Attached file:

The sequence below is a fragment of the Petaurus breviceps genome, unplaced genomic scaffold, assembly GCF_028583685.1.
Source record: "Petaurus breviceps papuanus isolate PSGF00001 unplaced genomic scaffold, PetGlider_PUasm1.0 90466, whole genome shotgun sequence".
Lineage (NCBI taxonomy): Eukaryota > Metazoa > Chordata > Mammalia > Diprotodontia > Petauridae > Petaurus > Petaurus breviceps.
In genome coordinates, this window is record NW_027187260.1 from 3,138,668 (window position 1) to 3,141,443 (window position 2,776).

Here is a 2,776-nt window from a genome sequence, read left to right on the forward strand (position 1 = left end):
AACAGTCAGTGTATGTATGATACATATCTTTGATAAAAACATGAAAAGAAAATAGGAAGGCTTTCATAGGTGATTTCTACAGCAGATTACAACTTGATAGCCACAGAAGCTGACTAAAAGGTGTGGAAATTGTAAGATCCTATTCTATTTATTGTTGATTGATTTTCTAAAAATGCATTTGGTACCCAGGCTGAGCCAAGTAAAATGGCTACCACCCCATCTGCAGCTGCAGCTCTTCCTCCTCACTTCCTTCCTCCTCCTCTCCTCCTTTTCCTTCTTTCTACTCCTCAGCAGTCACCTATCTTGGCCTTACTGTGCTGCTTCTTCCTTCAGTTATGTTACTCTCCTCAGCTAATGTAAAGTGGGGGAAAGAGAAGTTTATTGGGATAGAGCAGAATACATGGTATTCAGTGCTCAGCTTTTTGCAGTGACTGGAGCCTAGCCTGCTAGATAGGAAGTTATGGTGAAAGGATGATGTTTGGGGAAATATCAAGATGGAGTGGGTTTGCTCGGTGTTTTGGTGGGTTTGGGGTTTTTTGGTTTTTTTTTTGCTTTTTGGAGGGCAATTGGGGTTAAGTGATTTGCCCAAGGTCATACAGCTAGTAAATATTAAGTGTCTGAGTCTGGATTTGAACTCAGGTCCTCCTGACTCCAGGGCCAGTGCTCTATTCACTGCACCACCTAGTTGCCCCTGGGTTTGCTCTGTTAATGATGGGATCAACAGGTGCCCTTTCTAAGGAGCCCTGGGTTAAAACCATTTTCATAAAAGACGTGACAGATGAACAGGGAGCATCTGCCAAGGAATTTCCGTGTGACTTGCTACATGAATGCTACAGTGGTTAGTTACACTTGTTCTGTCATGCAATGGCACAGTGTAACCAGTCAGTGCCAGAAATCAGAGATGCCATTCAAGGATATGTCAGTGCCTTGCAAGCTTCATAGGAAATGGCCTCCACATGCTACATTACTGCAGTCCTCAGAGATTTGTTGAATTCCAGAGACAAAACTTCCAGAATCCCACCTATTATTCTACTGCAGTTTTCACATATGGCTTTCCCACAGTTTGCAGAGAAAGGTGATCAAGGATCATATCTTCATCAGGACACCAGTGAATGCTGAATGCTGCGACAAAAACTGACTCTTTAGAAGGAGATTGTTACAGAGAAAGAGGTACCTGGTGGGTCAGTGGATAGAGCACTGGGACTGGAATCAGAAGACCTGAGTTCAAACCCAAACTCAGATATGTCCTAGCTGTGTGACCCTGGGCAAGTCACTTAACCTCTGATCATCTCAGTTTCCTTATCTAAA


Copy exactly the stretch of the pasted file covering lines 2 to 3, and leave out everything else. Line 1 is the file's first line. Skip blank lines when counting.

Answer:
Source record: "Petaurus breviceps papuanus isolate PSGF00001 unplaced genomic scaffold, PetGlider_PUasm1.0 90466, whole genome shotgun sequence".
Lineage (NCBI taxonomy): Eukaryota > Metazoa > Chordata > Mammalia > Diprotodontia > Petauridae > Petaurus > Petaurus breviceps.